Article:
Lost In Suburbia

Journey to the Center of the Shed

One of the things I was really excited about when we moved to the suburbs was having a shed. I imagined something pretty with flower-filled window boxes, organized shelves of potting tools, and rakes and brooms hung neatly in size order. However, since I failed to bring Martha Stewart along with us to help create this garden tool utopia, the shed looked less like an image from Shed Beautiful magazine, and more like a tornado had gone through Home Depot.

Eventually, of course, there comes a day where you either have to clean out the shed, or have it condemned. And since we needed the space to store our stuff, as well as have a place where I could banish my husband when he snored, I had to bite the bullet and clean the shed.

With unseasonably warm weather in the forecast, I decided to get a jump on spring and get the shed cleaning done for the season. Having done this dirty deed several times before, I had developed a step-by-step series of instructions to help me get the job done as quickly and painlessly as possible. Feel free to use my helpful list for yourself or pass it on to someone you love:

Sign Up for E-News

1. Open shed doors quickly

2. Scream as raccoon comes flying out of shed

3. Slam shed doors close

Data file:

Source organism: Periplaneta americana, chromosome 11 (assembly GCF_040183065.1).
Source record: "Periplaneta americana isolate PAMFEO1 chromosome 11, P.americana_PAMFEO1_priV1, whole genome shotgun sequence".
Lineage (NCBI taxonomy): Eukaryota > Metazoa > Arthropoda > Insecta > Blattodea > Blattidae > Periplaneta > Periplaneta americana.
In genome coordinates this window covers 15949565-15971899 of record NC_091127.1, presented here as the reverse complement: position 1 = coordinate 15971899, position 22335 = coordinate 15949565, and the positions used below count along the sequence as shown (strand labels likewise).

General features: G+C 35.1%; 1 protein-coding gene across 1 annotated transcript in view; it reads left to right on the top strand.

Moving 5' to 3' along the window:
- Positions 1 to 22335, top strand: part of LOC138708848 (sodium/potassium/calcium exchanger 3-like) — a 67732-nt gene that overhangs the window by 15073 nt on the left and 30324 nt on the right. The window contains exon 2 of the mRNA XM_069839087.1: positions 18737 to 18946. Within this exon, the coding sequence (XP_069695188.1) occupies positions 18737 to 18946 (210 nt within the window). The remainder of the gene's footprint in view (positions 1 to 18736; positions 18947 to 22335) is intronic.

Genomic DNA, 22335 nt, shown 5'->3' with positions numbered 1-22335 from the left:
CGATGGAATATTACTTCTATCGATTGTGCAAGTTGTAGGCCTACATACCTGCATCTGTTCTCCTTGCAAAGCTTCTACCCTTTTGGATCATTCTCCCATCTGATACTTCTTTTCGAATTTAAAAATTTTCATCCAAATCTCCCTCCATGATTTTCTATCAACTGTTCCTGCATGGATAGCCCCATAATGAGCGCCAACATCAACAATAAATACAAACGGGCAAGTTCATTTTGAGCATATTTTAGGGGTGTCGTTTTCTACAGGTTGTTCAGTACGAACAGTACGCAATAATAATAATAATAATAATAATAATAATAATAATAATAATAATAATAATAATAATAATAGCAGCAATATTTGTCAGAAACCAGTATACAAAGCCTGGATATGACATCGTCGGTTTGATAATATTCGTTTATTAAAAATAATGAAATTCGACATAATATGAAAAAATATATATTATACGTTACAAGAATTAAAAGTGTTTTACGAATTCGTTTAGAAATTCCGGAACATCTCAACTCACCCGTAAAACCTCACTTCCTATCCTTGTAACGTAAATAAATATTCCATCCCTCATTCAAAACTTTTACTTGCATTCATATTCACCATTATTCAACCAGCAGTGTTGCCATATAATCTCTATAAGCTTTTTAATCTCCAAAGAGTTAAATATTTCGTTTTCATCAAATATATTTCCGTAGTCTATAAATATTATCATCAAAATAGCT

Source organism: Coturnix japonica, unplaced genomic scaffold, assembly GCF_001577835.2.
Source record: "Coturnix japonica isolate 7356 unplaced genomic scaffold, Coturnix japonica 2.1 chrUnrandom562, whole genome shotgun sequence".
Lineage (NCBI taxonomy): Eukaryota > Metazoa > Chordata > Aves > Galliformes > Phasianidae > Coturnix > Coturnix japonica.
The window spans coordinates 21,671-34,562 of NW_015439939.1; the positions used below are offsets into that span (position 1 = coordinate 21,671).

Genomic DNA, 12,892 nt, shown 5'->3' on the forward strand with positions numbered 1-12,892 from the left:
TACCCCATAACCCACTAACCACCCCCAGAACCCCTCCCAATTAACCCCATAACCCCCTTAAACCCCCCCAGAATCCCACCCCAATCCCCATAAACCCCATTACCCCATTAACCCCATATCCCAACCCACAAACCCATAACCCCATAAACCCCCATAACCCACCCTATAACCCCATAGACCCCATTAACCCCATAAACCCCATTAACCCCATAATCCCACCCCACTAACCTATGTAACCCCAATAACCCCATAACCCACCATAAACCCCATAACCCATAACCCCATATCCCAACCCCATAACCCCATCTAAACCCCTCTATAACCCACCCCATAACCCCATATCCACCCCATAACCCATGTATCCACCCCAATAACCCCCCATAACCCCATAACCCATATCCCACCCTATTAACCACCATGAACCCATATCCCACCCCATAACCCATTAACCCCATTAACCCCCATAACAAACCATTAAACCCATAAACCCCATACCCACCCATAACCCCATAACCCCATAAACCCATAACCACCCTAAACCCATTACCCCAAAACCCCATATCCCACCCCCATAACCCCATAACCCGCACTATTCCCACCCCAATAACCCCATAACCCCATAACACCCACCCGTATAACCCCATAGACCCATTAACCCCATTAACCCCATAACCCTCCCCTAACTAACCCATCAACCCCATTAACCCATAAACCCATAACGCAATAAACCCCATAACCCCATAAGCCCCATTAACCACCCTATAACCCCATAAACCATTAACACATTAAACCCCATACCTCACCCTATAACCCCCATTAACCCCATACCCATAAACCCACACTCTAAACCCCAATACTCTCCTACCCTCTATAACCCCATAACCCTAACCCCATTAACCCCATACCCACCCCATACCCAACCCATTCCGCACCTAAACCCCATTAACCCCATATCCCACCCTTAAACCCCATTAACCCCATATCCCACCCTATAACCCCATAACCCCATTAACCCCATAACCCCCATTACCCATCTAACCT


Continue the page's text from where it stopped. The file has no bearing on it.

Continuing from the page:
4. Open shed doors slowly; glance around to make sure there are no more live wild animals in shed

5. Enter shed

6. Forget to check for dead wild animals

7. Find dead animal

8. Scream and run out of shed

9. Get garbage bag, rubber gloves, face mask, hazmat suit and NASA-certified decontamination chamber

10. Dispose of dead animal

11. Begin emptying shed

12. Go to pull rake out of corner; discover it is woven into large spider web

13. See spider the size of Godzilla in the corner of the web

14. Decided rake looks really good in corner and leave it

15. Remove pile of hoses; find another pile beneath first pile; find third pile under second pile; keep finding more hoses; wonder if Jimmy Hoffa is buried under final pile

16. Remove shovels, spades and brooms; keep one broom and use it to swat down dirt clump in corner of shed ceiling